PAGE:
As the clock turns to 4:50am, Raina turns over in her bed for the 4th time. Her eyes gently open. She's awake, and there's no way around it. Her body has already decided.
It's Monday, which means it'll be a slow day at IKEA. Who buys furniture on a Monday, anyway? But slow or not, she'll need a shower.
Raina slowly twists her body out of the bed and plants her feet on the floor. "Successful people get up when they wake up," she thinks to herself, recalling a quote from Terry O'Reilly, her favorite motivational speaker.
Raina has been following Terry's wisdom for 2 years now. When her and Peter broke up she felt like a shell of a person. She would listlessly float between work and home, with no purpose. No reason to feel excited or joyful. Like nothing could ever quite engage her brain fully again.
Then on her drive home one night, she heard Terry on NPR. "We are more than the things that happen to us. We are what happens after the things. We pick ourselves up, or we don't. Our true character is defined by our reaction."
After relieving herself in the bathroom, Raina slumps over to the mirror above the sink. She looks up at her reflection with a mix of disdain and comfort. It's time for her morning affirmations.
"I know who I am, and I like who I am."
"Today is my day. I own this day."
"I am worthy of my greatness and power."
As she says them 5 times each, she tries to look herself in the eye. Deep into the irises. Have you ever looked deep in your own eyes in the mirror? It's terrifying. Terry says you should look yourself in the eye at least three times per day—that you make the most important impression on yourself.
Now on to hair-brushing. 25 strokes, each side. This one's not a Terry O'Reilly nugget but instead a ritual she's performed every morning since she was 8 years old.
It may have to do with her mother, brushing her hair straight out of the bath, with tugs and torture. A child-aged Raina would wince, wrapped in her towel, feeling both annoyed by her mother's rough touch and secretly pleased to have held her attention this long.
As she rounds the corner on the 19th stroke, Raina sees something dart across the floor.
A goddamned mouse, Raina thinks to herself. She drops the hairbrush.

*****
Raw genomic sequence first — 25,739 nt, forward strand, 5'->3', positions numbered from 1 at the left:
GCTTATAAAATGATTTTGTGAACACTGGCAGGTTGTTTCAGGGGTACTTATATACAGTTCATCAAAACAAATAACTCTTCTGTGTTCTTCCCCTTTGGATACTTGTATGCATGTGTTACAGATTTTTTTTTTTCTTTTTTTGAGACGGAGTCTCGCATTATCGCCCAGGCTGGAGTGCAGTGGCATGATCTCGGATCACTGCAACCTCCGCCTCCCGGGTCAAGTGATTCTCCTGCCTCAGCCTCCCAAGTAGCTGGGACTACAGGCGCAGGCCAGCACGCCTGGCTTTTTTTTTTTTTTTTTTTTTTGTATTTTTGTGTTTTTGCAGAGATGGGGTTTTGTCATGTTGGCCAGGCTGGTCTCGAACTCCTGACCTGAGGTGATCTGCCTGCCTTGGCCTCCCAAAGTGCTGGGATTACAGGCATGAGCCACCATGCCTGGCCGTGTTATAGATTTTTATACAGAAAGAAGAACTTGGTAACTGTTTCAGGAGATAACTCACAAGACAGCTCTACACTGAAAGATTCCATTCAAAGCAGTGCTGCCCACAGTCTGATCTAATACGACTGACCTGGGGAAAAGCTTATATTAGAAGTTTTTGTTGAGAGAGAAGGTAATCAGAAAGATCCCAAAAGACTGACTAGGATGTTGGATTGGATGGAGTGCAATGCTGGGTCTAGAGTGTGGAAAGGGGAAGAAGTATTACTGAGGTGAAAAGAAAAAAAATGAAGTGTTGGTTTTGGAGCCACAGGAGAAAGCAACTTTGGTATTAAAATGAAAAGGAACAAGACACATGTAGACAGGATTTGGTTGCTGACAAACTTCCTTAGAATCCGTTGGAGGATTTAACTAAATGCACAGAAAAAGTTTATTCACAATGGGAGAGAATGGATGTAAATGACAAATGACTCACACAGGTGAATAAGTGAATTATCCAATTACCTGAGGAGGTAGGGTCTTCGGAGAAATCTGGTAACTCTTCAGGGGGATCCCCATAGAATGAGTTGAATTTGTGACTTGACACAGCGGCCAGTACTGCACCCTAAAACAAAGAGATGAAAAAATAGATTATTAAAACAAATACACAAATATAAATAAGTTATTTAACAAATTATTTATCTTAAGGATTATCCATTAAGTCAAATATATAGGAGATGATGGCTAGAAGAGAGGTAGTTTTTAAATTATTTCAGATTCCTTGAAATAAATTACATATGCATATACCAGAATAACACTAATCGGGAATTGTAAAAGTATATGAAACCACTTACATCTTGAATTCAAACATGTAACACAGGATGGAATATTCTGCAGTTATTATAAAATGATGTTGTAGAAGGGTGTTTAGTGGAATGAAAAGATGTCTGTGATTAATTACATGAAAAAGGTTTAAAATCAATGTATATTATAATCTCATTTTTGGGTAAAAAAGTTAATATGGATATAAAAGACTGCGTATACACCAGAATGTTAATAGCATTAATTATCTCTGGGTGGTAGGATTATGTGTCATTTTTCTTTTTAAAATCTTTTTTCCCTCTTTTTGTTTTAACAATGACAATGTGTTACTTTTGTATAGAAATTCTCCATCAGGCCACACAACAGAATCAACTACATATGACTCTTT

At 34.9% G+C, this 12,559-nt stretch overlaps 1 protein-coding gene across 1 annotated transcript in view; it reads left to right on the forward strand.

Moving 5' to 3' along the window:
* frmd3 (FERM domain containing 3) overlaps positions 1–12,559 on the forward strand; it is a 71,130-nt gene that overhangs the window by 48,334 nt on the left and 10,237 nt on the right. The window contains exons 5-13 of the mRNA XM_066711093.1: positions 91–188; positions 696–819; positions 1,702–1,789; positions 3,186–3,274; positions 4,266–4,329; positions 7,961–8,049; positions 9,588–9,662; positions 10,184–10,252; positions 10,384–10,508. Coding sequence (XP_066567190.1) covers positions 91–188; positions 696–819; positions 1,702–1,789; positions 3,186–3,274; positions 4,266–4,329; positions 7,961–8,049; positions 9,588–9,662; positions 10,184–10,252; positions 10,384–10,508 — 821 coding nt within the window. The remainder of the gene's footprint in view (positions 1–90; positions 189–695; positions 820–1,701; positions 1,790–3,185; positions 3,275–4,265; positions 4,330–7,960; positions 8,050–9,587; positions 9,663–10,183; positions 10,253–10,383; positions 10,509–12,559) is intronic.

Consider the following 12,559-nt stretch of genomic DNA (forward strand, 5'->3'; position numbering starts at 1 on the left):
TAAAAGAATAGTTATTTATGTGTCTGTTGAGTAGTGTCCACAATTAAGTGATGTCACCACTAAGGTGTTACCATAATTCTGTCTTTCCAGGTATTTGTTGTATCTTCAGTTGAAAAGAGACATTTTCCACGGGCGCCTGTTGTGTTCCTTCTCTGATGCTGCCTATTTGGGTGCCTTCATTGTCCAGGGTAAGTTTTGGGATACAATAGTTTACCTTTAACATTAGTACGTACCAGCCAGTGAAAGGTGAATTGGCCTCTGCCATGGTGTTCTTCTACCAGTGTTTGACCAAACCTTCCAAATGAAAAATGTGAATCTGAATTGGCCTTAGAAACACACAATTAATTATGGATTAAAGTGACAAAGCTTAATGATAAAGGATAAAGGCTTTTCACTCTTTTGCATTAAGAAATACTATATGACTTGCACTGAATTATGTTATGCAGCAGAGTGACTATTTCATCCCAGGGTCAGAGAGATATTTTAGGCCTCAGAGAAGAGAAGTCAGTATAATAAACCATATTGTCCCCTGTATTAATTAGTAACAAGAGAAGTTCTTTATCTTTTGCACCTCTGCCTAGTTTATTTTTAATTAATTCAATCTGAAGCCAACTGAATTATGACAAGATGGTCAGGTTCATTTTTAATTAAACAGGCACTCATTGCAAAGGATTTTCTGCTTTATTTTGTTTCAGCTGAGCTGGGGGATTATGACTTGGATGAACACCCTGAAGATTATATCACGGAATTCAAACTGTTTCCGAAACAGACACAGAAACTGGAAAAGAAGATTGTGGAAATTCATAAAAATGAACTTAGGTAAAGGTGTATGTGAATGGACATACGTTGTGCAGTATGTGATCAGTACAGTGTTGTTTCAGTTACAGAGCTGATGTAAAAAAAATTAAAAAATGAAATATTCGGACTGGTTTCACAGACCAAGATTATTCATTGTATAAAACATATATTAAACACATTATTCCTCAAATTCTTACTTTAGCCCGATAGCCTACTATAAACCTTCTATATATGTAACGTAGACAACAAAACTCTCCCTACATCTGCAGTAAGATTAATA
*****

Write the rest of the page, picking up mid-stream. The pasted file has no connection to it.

She had spent last weekend plugging all the holes she could find in her cupboards, baseboards and walls. But alas, one last entryway must be left open.
Raina is deeply afraid of mice. But Terry says when we look closer at what we're afraid of we can learn about ourselves. So she gets down on her hands and knees.
There's absolutely no way this is a mouse, she thinks. You're an idiot, you're seeing things because you're tired. And you're tired for no reason, because your life isn't exciting enough to deserve to be tired.
This is how Raina speaks to herself in her head.
And there it goes again! It IS a mouse, she wasn't wrong.
Raina follows the mouse with her eyes as it gets to a recently plugged hole. It has nowhere to go. She quickly runs to the door of the bathroom and shuts it—the mouse is trapped here with her.
Raina has no idea what to do. She can't kill the mouse with her bare hands or something. She is shaking from being so close to it already.
She starts to lean down and spots the mouse again. It's now sitting still in a corner, and surprisingly, it's staring back up at Raina.
Raina looks into the eyes of the mouse, deep into its irises. They are locked in contact. For a moment, everything moves slowly.
She feels like this mouse every day, scurrying from place to place without feeling. Moved only by basic instincts. Trying her best to avoid conflict. Trying her best to hang onto her ideas and thoughts and feelings like they matter, but ultimately knowing they don't.
Raina feels like she's dropping into some kind of trance, so she starts to get up. This mouse's eyes are still locked with hers.
She remembers the hammer in the bathroom closet. She leans back slightly until she feels it in her hand, never breaking eye contact with the mouse.
Terry says we are not the things that happen to us, we are our reactions.
Terry says that in order to become our fullest selves we have to let go of what holds us back.
She brings the hammer up from behind her and the mouse begins to run towards the door. She brings it down in perfect time to land right on its head. It makes a light squish sound. There is a surprisingly small amount of blood.
Raina is still shaking, but for the first time since Peter left, she feels sure of herself.
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